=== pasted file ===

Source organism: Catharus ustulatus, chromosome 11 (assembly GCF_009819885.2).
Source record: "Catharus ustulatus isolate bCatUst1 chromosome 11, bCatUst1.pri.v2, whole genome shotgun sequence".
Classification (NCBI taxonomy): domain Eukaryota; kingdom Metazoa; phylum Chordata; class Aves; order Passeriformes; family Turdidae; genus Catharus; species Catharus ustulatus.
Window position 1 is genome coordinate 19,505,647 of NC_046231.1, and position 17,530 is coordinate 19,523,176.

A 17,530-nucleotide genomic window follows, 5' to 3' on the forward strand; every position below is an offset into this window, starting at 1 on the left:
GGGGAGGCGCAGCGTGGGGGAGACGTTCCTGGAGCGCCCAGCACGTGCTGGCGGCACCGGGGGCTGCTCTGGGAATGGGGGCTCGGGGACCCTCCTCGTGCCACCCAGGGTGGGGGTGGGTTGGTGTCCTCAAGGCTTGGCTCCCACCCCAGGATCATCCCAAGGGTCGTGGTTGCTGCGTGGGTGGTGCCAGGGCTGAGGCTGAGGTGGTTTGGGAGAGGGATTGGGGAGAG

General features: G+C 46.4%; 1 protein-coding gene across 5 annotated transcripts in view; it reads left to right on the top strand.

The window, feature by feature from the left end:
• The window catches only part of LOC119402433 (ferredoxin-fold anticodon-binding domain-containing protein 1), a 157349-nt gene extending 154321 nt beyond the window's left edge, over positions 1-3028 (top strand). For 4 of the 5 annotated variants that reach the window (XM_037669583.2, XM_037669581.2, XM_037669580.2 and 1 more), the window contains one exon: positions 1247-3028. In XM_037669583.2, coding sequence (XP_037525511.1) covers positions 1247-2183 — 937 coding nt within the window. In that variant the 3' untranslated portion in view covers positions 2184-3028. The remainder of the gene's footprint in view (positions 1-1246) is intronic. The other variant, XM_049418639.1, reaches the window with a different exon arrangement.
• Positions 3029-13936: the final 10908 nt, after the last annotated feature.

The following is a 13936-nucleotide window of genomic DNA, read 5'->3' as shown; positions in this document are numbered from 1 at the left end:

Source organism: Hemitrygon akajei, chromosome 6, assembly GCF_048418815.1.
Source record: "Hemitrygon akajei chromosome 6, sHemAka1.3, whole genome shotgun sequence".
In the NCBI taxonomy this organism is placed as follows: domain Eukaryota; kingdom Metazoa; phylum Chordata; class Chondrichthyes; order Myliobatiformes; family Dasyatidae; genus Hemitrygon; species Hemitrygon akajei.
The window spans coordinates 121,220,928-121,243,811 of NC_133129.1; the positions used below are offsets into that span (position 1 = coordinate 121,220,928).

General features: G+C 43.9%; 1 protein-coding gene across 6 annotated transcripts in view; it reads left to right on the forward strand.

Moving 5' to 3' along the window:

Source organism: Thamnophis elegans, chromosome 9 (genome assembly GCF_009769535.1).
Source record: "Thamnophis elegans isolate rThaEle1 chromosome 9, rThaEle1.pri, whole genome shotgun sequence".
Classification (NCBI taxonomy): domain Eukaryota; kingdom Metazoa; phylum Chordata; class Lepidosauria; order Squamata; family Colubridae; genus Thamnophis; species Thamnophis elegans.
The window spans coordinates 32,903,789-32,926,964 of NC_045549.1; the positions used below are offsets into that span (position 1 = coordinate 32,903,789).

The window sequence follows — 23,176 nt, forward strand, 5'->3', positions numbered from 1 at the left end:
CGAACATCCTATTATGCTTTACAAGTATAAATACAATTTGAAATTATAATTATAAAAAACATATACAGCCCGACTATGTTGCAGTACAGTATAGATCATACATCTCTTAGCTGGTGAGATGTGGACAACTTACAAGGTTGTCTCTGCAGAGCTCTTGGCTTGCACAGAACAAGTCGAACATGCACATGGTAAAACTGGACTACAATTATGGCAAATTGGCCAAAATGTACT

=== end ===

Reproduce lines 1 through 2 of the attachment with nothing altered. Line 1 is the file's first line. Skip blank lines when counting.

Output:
Source organism: Catharus ustulatus, chromosome 11 (assembly GCF_009819885.2).
Source record: "Catharus ustulatus isolate bCatUst1 chromosome 11, bCatUst1.pri.v2, whole genome shotgun sequence".